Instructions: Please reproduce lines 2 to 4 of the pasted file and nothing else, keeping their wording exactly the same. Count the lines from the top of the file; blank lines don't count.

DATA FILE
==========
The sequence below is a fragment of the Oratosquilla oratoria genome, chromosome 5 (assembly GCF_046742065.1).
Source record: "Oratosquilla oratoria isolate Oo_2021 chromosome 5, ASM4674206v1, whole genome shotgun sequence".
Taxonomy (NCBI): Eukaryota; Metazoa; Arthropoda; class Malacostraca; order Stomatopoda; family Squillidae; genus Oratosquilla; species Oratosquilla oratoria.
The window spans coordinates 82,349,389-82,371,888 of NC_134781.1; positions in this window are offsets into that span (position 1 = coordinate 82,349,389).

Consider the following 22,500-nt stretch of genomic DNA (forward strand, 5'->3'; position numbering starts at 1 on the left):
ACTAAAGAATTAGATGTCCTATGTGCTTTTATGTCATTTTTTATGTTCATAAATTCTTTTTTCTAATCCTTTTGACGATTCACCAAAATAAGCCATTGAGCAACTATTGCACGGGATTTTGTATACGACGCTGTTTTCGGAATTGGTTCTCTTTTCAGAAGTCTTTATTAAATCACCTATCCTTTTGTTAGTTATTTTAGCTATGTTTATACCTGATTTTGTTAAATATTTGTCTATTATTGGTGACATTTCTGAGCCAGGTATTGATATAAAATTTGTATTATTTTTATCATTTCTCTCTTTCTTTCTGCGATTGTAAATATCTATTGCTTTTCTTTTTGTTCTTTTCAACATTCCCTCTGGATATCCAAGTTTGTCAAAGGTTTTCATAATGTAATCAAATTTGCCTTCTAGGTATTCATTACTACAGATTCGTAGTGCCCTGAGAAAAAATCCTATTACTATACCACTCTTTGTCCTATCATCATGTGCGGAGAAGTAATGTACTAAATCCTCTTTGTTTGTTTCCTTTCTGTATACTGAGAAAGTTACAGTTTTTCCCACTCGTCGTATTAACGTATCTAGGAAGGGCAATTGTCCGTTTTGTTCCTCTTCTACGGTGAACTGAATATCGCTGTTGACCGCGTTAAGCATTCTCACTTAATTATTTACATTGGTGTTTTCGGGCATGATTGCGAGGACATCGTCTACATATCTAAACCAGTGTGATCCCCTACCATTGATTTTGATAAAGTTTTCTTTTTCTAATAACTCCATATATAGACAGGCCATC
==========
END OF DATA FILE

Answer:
Source record: "Oratosquilla oratoria isolate Oo_2021 chromosome 5, ASM4674206v1, whole genome shotgun sequence".
Taxonomy (NCBI): Eukaryota; Metazoa; Arthropoda; class Malacostraca; order Stomatopoda; family Squillidae; genus Oratosquilla; species Oratosquilla oratoria.
The window spans coordinates 82,349,389-82,371,888 of NC_134781.1; positions in this window are offsets into that span (position 1 = coordinate 82,349,389).